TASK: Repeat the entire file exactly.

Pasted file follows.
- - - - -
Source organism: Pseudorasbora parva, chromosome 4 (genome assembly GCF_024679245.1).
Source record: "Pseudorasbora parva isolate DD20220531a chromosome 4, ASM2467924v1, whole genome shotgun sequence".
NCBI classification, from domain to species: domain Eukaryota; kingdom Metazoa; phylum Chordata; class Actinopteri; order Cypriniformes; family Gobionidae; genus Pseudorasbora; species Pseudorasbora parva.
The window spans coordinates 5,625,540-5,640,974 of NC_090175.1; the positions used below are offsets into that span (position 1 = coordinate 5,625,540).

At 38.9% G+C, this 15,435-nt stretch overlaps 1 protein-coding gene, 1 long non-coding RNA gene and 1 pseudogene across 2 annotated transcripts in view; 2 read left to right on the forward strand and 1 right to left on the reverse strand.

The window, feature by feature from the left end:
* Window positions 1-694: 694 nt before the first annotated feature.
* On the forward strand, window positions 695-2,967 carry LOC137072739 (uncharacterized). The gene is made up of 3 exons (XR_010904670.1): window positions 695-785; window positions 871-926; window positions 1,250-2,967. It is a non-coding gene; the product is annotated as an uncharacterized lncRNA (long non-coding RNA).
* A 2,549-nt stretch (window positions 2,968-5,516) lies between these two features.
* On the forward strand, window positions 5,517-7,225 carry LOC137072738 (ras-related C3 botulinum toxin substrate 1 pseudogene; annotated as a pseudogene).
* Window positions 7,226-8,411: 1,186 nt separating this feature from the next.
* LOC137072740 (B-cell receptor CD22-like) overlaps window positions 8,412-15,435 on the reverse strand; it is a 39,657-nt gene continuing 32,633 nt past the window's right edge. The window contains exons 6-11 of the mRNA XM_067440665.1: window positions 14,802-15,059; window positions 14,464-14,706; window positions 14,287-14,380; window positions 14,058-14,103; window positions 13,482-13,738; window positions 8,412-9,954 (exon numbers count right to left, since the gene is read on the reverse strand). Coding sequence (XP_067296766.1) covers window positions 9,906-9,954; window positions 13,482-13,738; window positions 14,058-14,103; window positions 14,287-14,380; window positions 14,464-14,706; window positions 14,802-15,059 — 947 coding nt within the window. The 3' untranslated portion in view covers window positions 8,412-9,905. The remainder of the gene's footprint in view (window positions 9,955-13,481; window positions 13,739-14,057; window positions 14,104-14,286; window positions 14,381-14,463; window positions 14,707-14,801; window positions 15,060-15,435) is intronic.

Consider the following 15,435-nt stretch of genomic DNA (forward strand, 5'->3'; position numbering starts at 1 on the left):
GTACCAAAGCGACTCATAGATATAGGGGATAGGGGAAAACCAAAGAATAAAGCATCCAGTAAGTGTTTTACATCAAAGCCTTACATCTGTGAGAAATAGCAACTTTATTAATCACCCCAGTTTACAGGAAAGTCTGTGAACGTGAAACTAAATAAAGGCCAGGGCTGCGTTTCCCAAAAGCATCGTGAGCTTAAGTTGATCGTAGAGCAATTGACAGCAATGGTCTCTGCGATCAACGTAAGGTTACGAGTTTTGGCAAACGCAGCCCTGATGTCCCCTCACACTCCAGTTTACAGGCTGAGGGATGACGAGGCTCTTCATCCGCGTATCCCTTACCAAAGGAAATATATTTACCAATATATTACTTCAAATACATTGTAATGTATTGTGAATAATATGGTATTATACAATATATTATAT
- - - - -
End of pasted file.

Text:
Source organism: Pseudorasbora parva, chromosome 4 (genome assembly GCF_024679245.1).
Source record: "Pseudorasbora parva isolate DD20220531a chromosome 4, ASM2467924v1, whole genome shotgun sequence".
NCBI classification, from domain to species: domain Eukaryota; kingdom Metazoa; phylum Chordata; class Actinopteri; order Cypriniformes; family Gobionidae; genus Pseudorasbora; species Pseudorasbora parva.
The window spans coordinates 5,625,540-5,640,974 of NC_090175.1; the positions used below are offsets into that span (position 1 = coordinate 5,625,540).

At 38.9% G+C, this 15,435-nt stretch overlaps 1 protein-coding gene, 1 long non-coding RNA gene and 1 pseudogene across 2 annotated transcripts in view; 2 read left to right on the forward strand and 1 right to left on the reverse strand.

The window, feature by feature from the left end:
* Window positions 1-694: 694 nt before the first annotated feature.
* On the forward strand, window positions 695-2,967 carry LOC137072739 (uncharacterized). The gene is made up of 3 exons (XR_010904670.1): window positions 695-785; window positions 871-926; window positions 1,250-2,967. It is a non-coding gene; the product is annotated as an uncharacterized lncRNA (long non-coding RNA).
* A 2,549-nt stretch (window positions 2,968-5,516) lies between these two features.
* On the forward strand, window positions 5,517-7,225 carry LOC137072738 (ras-related C3 botulinum toxin substrate 1 pseudogene; annotated as a pseudogene).
* Window positions 7,226-8,411: 1,186 nt separating this feature from the next.
* LOC137072740 (B-cell receptor CD22-like) overlaps window positions 8,412-15,435 on the reverse strand; it is a 39,657-nt gene continuing 32,633 nt past the window's right edge. The window contains exons 6-11 of the mRNA XM_067440665.1: window positions 14,802-15,059; window positions 14,464-14,706; window positions 14,287-14,380; window positions 14,058-14,103; window positions 13,482-13,738; window positions 8,412-9,954 (exon numbers count right to left, since the gene is read on the reverse strand). Coding sequence (XP_067296766.1) covers window positions 9,906-9,954; window positions 13,482-13,738; window positions 14,058-14,103; window positions 14,287-14,380; window positions 14,464-14,706; window positions 14,802-15,059 — 947 coding nt within the window. The 3' untranslated portion in view covers window positions 8,412-9,905. The remainder of the gene's footprint in view (window positions 9,955-13,481; window positions 13,739-14,057; window positions 14,104-14,286; window positions 14,381-14,463; window positions 14,707-14,801; window positions 15,060-15,435) is intronic.

Consider the following 15,435-nt stretch of genomic DNA (forward strand, 5'->3'; position numbering starts at 1 on the left):
GTACCAAAGCGACTCATAGATATAGGGGATAGGGGAAAACCAAAGAATAAAGCATCCAGTAAGTGTTTTACATCAAAGCCTTACATCTGTGAGAAATAGCAACTTTATTAATCACCCCAGTTTACAGGAAAGTCTGTGAACGTGAAACTAAATAAAGGCCAGGGCTGCGTTTCCCAAAAGCATCGTGAGCTTAAGTTGATCGTAGAGCAATTGACAGCAATGGTCTCTGCGATCAACGTAAGGTTACGAGTTTTGGCAAACGCAGCCCTGATGTCCCCTCACACTCCAGTTTACAGGCTGAGGGATGACGAGGCTCTTCATCCGCGTATCCCTTACCAAAGGAAATATATTTACCAATATATTACTTCAAATACATTGTAATGTATTGTGAATAATATGGTATTATACAATATATTATAT